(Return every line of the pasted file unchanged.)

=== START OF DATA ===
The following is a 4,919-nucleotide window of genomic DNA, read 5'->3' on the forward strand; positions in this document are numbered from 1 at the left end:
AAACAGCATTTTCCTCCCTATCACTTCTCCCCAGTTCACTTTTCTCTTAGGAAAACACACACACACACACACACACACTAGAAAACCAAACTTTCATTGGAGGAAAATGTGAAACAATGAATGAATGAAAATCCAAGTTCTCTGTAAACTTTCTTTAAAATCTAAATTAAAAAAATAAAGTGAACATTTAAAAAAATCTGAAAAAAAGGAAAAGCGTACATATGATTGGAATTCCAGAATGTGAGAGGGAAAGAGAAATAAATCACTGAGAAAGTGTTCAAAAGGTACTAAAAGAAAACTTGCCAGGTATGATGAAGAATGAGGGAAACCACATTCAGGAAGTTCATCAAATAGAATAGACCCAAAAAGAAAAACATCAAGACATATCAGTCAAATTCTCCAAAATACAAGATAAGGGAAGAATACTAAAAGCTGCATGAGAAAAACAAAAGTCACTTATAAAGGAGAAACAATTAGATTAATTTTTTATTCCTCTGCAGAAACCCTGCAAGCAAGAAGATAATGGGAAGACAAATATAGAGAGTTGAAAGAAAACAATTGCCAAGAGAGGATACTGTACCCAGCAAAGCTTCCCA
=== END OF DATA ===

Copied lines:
The following is a 4,919-nucleotide window of genomic DNA, read 5'->3' on the forward strand; positions in this document are numbered from 1 at the left end:
AAACAGCATTTTCCTCCCTATCACTTCTCCCCAGTTCACTTTTCTCTTAGGAAAACACACACACACACACACACACACTAGAAAACCAAACTTTCATTGGAGGAAAATGTGAAACAATGAATGAATGAAAATCCAAGTTCTCTGTAAACTTTCTTTAAAATCTAAATTAAAAAAATAAAGTGAACATTTAAAAAAATCTGAAAAAAAGGAAAAGCGTACATATGATTGGAATTCCAGAATGTGAGAGGGAAAGAGAAATAAATCACTGAGAAAGTGTTCAAAAGGTACTAAAAGAAAACTTGCCAGGTATGATGAAGAATGAGGGAAACCACATTCAGGAAGTTCATCAAATAGAATAGACCCAAAAAGAAAAACATCAAGACATATCAGTCAAATTCTCCAAAATACAAGATAAGGGAAGAATACTAAAAGCTGCATGAGAAAAACAAAAGTCACTTATAAAGGAGAAACAATTAGATTAATTTTTTATTCCTCTGCAGAAACCCTGCAAGCAAGAAGATAATGGGAAGACAAATATAGAGAGTTGAAAGAAAACAATTGCCAAGAGAGGATACTGTACCCAGCAAAGCTTCCCA